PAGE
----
Documentaries about little known or underappreciated topics, are the way forward I argue. If the kind of debate seen within The Last Days of Anne Boleyn has not been copied and thus perceived to not suit this format well, then perhaps new life could be breathed into documentaries by doing topics that no one has done before or on ones that get little attention. The ones that I mentioned above I found so interesting and, although I know that sticks to the ‘present the facts’ formula, it made me as a viewer want to go and know more. Thus the documentary as a format achieves an aim of being entertaining and informative but at the same time, brings something fresh which may spark an interest and thus encourage further reading. Through this, one can engage in larger historiographical debates.

If someone really does want to make a documentary about a topic done so often then perhaps taking a different approach would achieve a similar aim to above. Worsley’s mistake, I feel and as I have shown, was presenting the same old facts. Although she may have filmed in new places like the Vatican, it was still focused on Catherine of Aragon and Anne Boleyn and consequently, letting the others have about fifteen to twenty minutes screen time each.[21] What would have made the documentary stand out would have perhaps been focusing on the latter three wives or even just one. Worsley had some interesting views on Catherine Howard. It would have been so interesting to see a full hour of Worsley delving deeper into Howard’s history, looking at more primary sources and perhaps bring in some of the debate around her. This would incorporate all that I have talked about above and I feel would still be an entertaining programme for all.


I understand that there have been and will be constraints on documentaries as a format. They have to appeal to a mass audience and hence why challenges to the status quo never really come to fruition and basic facts are re-laid to us. While this may be frustrating to some, I believe documentaries are a place where historical ‘fact’ can be challenged and this thought links us all the way back to Terraine in the 60s. This idea was perceived at the very beginning of documentaries as a format and it has been adjusted and shown in modern day through The Last Days of Anne Boleyn. Moreover, I have shown how it can be woven into current presentation means used in documentaries with my Catherine Howard example. However, the reason why I believe Worsley is unfairly taking the brunt of the criticism for historical documentaries of today is because she presented something which was not original. This is not to say that some of the things inside her documentary were not unique, but the premise itself had been done many times before. I really feel that the first steps that documentaries should take is to start focusing on unique, untouched aspects of history. There are some out there and they do allow a fantastic way for those with little knowledge in a period to become acquainted with it. By doing this, it would help to silence some of the critics whom we have seen write off this medium as defunct. They may not be the historiographical debate that I would love to see, but they would definitely fit the medium and audience they are being presented to, whilst still being fresh.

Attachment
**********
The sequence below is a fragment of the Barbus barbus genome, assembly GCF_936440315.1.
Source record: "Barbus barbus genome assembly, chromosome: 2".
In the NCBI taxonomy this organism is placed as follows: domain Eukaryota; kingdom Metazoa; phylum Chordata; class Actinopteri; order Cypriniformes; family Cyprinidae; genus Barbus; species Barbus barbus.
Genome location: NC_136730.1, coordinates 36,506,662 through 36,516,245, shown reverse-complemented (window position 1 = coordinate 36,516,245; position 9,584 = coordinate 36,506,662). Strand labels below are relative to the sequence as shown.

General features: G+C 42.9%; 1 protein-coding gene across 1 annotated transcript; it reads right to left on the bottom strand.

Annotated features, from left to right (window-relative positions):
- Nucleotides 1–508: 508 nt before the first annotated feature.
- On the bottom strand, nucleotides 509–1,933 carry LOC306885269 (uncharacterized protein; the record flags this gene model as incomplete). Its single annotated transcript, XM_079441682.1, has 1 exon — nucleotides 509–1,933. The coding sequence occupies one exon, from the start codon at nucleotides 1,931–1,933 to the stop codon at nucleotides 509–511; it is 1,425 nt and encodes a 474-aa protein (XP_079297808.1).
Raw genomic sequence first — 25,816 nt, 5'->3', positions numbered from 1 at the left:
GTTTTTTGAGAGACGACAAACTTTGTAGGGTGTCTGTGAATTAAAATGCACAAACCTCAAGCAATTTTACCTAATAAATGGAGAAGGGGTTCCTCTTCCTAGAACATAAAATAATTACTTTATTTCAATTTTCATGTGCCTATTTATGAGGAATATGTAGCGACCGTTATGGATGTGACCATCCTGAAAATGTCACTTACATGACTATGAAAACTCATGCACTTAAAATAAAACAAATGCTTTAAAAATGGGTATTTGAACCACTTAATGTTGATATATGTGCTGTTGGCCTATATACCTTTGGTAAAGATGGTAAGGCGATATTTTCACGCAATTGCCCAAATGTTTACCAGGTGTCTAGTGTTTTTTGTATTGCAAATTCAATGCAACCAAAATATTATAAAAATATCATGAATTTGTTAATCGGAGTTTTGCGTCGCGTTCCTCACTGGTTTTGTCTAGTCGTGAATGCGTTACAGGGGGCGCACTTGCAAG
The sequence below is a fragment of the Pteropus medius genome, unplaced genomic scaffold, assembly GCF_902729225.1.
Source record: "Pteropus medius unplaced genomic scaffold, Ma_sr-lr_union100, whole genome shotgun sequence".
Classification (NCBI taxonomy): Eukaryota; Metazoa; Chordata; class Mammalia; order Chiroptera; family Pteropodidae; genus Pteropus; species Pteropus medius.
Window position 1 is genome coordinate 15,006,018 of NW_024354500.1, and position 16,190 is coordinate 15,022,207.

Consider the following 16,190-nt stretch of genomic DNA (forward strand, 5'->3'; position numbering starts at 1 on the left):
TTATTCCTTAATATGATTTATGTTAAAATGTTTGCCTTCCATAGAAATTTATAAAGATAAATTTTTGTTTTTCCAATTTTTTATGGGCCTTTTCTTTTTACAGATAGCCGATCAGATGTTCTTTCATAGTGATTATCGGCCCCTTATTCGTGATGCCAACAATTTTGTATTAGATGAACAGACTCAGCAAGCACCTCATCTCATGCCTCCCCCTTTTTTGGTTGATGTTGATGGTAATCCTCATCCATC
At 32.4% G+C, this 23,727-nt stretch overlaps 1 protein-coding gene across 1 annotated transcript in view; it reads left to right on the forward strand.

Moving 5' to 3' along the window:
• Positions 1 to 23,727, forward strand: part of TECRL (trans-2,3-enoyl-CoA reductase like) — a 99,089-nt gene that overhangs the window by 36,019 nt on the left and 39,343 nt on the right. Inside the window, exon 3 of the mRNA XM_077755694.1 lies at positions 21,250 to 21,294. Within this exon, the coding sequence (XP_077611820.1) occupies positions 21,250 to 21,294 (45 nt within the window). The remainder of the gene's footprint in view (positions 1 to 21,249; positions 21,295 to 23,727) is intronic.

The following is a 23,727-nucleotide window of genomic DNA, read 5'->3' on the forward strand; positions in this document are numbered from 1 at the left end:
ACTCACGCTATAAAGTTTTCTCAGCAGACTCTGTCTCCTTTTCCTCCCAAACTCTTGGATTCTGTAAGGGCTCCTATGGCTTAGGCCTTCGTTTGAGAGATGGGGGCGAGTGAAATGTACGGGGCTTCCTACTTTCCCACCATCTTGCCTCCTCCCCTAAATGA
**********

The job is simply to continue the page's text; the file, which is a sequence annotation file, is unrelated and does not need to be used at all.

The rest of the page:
[1] ‘Six Wives with Lucy Worsley’, BBC, (UK, 7th December 2016).

[2] Ibid.

[3] S. Badsey, ‘The Great War since The Great War’, Historical Journal of Film, Radio and Television, 22:1 (2002), p. 39.

[4] James Snell, ‘Historical television retains tremendous power, potency, and great potential for educating and entertaining millions’, History Today, 25th November 2015, <; [accessed 3/1/2017].

[5] Mark Connelly, ‘The Great War, part 13: The Devil is Coming’, Historical Journal of Film, Radio and Television, 22/1 (2002), p. 21

[6] Ibid. P. 26. John Terraine, ‘Episode. 13: The Devil is Coming’, The Great War, BBC, (1964).

[7] Connelly, ‘The Great War’, p. 26.

[8] Ibid. p. 22.

[9] ‘Six Wives with Lucy Worsley’, BBC.

[10] Badsey, ‘The Great War’, p. 40.

[11] ‘Six Wives with Lucy Worsley’, BBC.

[12] I did a presentation at University about Horrible Histories and its presentation of the First World War in which I argue that a typical Lions led by Donkey view. This is a view that has gripped popular culture since the 60s and looks like it will continue as this view of the war will be picked up and viewed as fact by children into adulthood and beyond unless they are told otherwise. Charlotte Daynton, Presentation for Module HI6029, The University of Kent, 2016.

[13] Examples are: Paul Lay, ‘History on television is long overdue a radical rethink’, History Today, 14th December 2016, <; [accessed 3/1/2017]; Jasper Rees, ‘It’s time six wives with Lucy Worseley was taken to the Tower – review’, The Telegraph, 14th December 2016, <; [accessed 3/1/2017].

[14] Lay, ‘History on Television’.

[15] ‘The Last Days of Anne Boleyn’, BBC, <; [accessed 3/1/2017].

[16] Joel Golby, ‘Six Wives with Lucy Worsley: why TV history shows are for the chop’, The Guardian, 7th December 2016, <; [accessed 3/1/2017]; Rees, ‘It’s time’.

[17] ‘The Six Wives of Henry VIII’, IMDB, <; [accessed 3/1/2017]

[18] Lay, ‘History on Television’.

[19] ‘The Most Dangerous Man in Tudor England’, BBC, <; [accessed 3/1/2017].

[20] ‘Lucy Worsley: Mozart’s London Odyssey’, BBC, <; [accessed 3/1/2017].

[21] This is in stark contrast to a confused comment that seems to argue the opposite. Found in response to Gerard O’Donovan, ‘Six Wives with Lucy Worsley shows an engagingly different side to Henry VIII’s wives Katherine of Aragon and Anne Boleyn: Review’, The Telegraph, 7th December 2016, <; [accessed 3/1/2017].